November 15, 2016 by Colin Perkel - THE CANADIAN PRESS
TORONTO – Two gamblers who allege their privacy was breached are spearheading a proposed class action against an Ontario casino whose databases were hacked.
In a notice of action, they also alleged Monday that Casino Rama, north of Toronto, unjustly enriched itself at the expense of the claimants.
In the allegations contained in the notice, Leonid Kaplan, of Barrie, Ont., says he provided casino staff with copies of his driver’s licence and credit card when he went there to gamble in September.
Kaplan says he received an email by the CEO of Casino Rama, John Drake, on November 10 with the subject line: “Unauthorized Access to Personal Information.”
The email stated that the organization had been the “victim of a cyberattack that resulted in the theft of past and present patron, employee and vendor information.”
The casino publicly confirmed the attack last week but did not say exactly when it occurred or over what period.
The other proposed representative plaintiff, Cheryl Mizzi, of Stouffville, Ont., says she and her husband regularly went to Casino Rama starting in 1999. They last visited in 2015. She, too, provided various forms of identification.
Neither proposed plaintiff have said what losses, if any, they incurred as a result of the privacy breach.
The lawsuit also names Ontario’s gaming commission, the Penn National Gaming and its Ontario subsidiary, which run the casino, and the Chippewas of Rama First Nation where the facility is located.
The suit, which has yet to be certified as a class action or tested in court, seeks $50 million in damages as well as another $10 million in punitive damages.
Lawyer Ted Charney said Monday the “unjust enrichment” claim arises from the casino generating revenues from gambling when customers thought reasonable security measures were in place to protect privacy.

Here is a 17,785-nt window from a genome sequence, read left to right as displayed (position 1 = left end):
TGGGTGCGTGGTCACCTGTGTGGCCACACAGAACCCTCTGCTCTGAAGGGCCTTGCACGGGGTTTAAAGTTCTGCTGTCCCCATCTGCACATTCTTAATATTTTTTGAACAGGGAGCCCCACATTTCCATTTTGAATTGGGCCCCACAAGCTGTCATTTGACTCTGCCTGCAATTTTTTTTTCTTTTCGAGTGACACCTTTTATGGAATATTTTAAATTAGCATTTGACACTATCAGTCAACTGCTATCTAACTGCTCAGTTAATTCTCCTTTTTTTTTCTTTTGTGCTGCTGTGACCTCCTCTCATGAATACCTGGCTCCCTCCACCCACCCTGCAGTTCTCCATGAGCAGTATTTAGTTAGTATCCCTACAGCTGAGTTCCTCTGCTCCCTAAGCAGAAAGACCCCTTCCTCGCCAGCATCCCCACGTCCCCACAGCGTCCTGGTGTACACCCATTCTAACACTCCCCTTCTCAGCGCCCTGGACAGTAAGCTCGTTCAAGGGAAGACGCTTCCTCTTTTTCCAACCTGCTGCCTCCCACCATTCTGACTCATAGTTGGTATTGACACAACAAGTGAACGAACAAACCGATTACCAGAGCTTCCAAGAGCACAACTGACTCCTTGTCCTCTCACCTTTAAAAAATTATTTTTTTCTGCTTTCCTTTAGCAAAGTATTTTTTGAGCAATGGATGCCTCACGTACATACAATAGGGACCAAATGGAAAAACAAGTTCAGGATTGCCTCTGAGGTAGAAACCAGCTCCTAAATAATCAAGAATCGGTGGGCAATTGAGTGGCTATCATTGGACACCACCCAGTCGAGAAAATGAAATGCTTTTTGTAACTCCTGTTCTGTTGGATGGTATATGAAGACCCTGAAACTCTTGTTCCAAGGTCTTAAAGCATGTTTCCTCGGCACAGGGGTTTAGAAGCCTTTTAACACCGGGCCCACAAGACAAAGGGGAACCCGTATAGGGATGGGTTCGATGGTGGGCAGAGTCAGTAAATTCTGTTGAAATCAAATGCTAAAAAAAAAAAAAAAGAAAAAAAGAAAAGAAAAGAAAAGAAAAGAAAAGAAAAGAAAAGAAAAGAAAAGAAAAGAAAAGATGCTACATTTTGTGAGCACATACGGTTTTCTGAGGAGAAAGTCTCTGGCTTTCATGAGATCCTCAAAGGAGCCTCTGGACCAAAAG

Related: Ontario’s Casino Rama victim of cyberattack affecting customer, employee and vendor information
“The casino elected not to invest in adequate staff and technology while collecting gambling revenues, promising to provide adequate security measures,” Charney said.
The suit also alleges the defendants breached contracts and violated consumer laws.
A Casino Rama spokeswoman did not address the allegations, but said Monday the organization was working with the authorities on the ongoing investigation.
“We are limited in how much detail we can provide,” Jenna Hunter said. “We deeply regret this situation and recognize the seriousness of the issue.”
Casino Rama Resort warned its customers, vendors as well as current and former staff last Thursday to keep an eye on their bank accounts, credit cards and other financial information.
The casino said it had “recently” discovered becoming the victim of a cyberattack that resulted in the large-scale data theft.
Stolen data appeared to include internal financial and security-incident reports, emails, payroll data, client information, social insurance numbers, and dates of birth, according to the casino.
“The hacker claims that the employee information dates from 2004 to 2016, and that some of the other categories of information taken date back to 2007,” the casino said in a statement.
The resort, which has 2,500 slot machines and more than 110 gaming tables, said the games themselves weren’t hacked.
Located on Rama First Nation, the casino opened 20 years ago.
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